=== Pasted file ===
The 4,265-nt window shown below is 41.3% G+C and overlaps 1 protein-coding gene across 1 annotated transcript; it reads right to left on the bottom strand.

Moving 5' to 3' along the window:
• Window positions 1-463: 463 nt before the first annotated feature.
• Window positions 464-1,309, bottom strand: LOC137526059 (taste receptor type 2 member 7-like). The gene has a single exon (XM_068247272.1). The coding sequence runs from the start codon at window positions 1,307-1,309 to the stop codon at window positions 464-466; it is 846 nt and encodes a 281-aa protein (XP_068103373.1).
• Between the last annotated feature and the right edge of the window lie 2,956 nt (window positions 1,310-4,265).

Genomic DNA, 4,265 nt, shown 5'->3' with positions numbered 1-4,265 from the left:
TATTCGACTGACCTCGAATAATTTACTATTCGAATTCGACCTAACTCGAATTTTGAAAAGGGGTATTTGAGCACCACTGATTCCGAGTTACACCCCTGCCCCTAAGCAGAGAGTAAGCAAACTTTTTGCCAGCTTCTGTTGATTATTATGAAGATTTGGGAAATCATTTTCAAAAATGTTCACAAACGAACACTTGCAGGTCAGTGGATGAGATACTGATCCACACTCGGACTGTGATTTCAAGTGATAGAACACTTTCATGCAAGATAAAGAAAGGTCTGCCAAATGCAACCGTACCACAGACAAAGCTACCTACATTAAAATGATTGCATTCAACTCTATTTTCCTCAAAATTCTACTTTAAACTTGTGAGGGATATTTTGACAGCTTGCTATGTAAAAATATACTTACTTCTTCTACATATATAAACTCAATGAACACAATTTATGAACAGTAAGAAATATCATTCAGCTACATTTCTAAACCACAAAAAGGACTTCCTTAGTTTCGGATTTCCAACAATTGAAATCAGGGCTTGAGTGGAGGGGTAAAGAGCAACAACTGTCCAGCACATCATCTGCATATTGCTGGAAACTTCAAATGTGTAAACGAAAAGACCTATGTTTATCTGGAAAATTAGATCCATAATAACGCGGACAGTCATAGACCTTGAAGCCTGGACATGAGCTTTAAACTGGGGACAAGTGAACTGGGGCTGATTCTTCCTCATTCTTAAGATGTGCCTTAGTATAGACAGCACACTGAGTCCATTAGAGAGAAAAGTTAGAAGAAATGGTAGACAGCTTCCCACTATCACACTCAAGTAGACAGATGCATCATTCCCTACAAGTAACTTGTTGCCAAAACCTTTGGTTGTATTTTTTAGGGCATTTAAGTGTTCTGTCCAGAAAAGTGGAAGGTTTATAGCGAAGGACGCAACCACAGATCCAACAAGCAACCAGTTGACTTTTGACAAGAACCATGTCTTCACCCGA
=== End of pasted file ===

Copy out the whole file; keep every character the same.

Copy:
The 4,265-nt window shown below is 41.3% G+C and overlaps 1 protein-coding gene across 1 annotated transcript; it reads right to left on the bottom strand.

Moving 5' to 3' along the window:
• Window positions 1-463: 463 nt before the first annotated feature.
• Window positions 464-1,309, bottom strand: LOC137526059 (taste receptor type 2 member 7-like). The gene has a single exon (XM_068247272.1). The coding sequence runs from the start codon at window positions 1,307-1,309 to the stop codon at window positions 464-466; it is 846 nt and encodes a 281-aa protein (XP_068103373.1).
• Between the last annotated feature and the right edge of the window lie 2,956 nt (window positions 1,310-4,265).

Genomic DNA, 4,265 nt, shown 5'->3' with positions numbered 1-4,265 from the left:
TATTCGACTGACCTCGAATAATTTACTATTCGAATTCGACCTAACTCGAATTTTGAAAAGGGGTATTTGAGCACCACTGATTCCGAGTTACACCCCTGCCCCTAAGCAGAGAGTAAGCAAACTTTTTGCCAGCTTCTGTTGATTATTATGAAGATTTGGGAAATCATTTTCAAAAATGTTCACAAACGAACACTTGCAGGTCAGTGGATGAGATACTGATCCACACTCGGACTGTGATTTCAAGTGATAGAACACTTTCATGCAAGATAAAGAAAGGTCTGCCAAATGCAACCGTACCACAGACAAAGCTACCTACATTAAAATGATTGCATTCAACTCTATTTTCCTCAAAATTCTACTTTAAACTTGTGAGGGATATTTTGACAGCTTGCTATGTAAAAATATACTTACTTCTTCTACATATATAAACTCAATGAACACAATTTATGAACAGTAAGAAATATCATTCAGCTACATTTCTAAACCACAAAAAGGACTTCCTTAGTTTCGGATTTCCAACAATTGAAATCAGGGCTTGAGTGGAGGGGTAAAGAGCAACAACTGTCCAGCACATCATCTGCATATTGCTGGAAACTTCAAATGTGTAAACGAAAAGACCTATGTTTATCTGGAAAATTAGATCCATAATAACGCGGACAGTCATAGACCTTGAAGCCTGGACATGAGCTTTAAACTGGGGACAAGTGAACTGGGGCTGATTCTTCCTCATTCTTAAGATGTGCCTTAGTATAGACAGCACACTGAGTCCATTAGAGAGAAAAGTTAGAAGAAATGGTAGACAGCTTCCCACTATCACACTCAAGTAGACAGATGCATCATTCCCTACAAGTAACTTGTTGCCAAAACCTTTGGTTGTATTTTTTAGGGCATTTAAGTGTTCTGTCCAGAAAAGTGGAAGGTTTATAGCGAAGGACGCAACCACAGATCCAACAAGCAACCAGTTGACTTTTGACAAGAACCATGTCTTCACCCGA